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Last reviewed dd mmm yyyy. Last edited dd mmm yyyy

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This is infection of the lacrimal sac. It is usually unilateral and secondary to obstruction of the nasolacrimal duct at the entrance to the nose. It is most common in infants or in persons over 40 years of age, especially post-menopausal women.

Acute dacryocystitis usually results from infection by staphylococcus aureus or less frequently, beta hemolytic streptococcus. In chronic dacryocystitis, streptococcus pneumoniae, or more rarely, Candida albicans may be the causative organism.

Uncommonly, the condition follows obstruction of the nasolacrimal duct by Actinomyces israelii (streptothrix) (1). Actinomyces israelii is a cast-forming Gram-positive anaerobe that is difficult to isolate and identify.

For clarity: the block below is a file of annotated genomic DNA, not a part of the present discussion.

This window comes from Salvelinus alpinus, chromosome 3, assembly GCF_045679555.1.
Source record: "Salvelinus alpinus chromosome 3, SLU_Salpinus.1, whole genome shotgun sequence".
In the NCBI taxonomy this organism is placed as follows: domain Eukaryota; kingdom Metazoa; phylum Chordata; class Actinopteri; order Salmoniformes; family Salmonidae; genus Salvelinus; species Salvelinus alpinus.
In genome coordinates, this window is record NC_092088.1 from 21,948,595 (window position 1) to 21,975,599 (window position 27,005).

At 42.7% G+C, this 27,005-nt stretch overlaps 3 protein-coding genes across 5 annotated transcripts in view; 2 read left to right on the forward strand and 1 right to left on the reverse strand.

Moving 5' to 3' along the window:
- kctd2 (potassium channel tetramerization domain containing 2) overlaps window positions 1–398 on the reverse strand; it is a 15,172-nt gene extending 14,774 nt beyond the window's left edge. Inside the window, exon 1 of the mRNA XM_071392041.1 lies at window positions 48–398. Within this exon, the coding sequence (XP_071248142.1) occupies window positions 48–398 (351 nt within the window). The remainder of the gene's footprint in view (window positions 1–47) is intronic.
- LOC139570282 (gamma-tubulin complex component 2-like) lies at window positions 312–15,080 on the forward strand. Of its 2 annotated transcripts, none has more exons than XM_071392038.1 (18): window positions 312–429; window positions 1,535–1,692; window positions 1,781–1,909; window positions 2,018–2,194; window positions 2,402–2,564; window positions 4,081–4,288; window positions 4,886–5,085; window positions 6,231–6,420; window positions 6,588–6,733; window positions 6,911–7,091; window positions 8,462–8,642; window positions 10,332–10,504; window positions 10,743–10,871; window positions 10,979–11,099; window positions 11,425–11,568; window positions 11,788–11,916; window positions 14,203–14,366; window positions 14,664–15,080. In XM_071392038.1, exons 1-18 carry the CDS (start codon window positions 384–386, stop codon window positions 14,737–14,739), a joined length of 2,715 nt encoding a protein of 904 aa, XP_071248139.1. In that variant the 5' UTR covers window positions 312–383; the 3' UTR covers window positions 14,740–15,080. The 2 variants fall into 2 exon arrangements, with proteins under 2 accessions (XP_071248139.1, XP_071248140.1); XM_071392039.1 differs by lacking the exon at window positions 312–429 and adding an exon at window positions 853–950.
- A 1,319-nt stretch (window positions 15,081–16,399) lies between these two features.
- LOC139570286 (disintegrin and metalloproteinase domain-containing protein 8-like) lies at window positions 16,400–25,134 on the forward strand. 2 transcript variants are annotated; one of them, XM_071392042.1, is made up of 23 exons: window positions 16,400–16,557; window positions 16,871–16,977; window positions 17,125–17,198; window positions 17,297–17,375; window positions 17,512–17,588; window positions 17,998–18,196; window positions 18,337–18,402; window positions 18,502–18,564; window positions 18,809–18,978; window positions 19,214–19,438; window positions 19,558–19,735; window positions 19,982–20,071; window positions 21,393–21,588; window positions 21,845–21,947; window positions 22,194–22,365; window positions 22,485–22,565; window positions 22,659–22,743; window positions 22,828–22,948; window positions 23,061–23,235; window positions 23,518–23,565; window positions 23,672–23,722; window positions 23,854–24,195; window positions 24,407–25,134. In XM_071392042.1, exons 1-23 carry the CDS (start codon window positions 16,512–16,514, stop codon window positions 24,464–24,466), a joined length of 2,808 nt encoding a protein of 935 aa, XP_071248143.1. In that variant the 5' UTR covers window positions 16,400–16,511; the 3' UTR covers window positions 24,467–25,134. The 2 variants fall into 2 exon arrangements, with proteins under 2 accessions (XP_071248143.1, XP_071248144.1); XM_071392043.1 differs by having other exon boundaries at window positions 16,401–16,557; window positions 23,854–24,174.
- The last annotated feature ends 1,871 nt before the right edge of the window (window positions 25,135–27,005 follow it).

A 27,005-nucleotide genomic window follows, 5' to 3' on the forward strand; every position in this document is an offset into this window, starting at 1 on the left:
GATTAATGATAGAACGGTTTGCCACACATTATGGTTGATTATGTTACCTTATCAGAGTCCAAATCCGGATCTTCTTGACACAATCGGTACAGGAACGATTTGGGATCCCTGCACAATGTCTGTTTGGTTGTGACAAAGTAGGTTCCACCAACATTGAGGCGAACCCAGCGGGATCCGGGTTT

Presentation is with epiphora, swelling and redness at the inner canthus of the eye. In the chronic form, a mucocoele is often formed.

Conjunctivitis develops rarely. A corneal ulcer may develop following minor corneal trauma in the presence of pneumococcal dacryocystitis.

Antibiotics such as penicillin are often effective. A mucocoele suggests obstruction in the nasolacrimal duct and requires dacryocystorhinostomy (a procedure to establish communication between the nasal cavity and the lacrimal sac).


  1. Aust N Z J Ophthalmol. 1997 Nov;25(4):301-3

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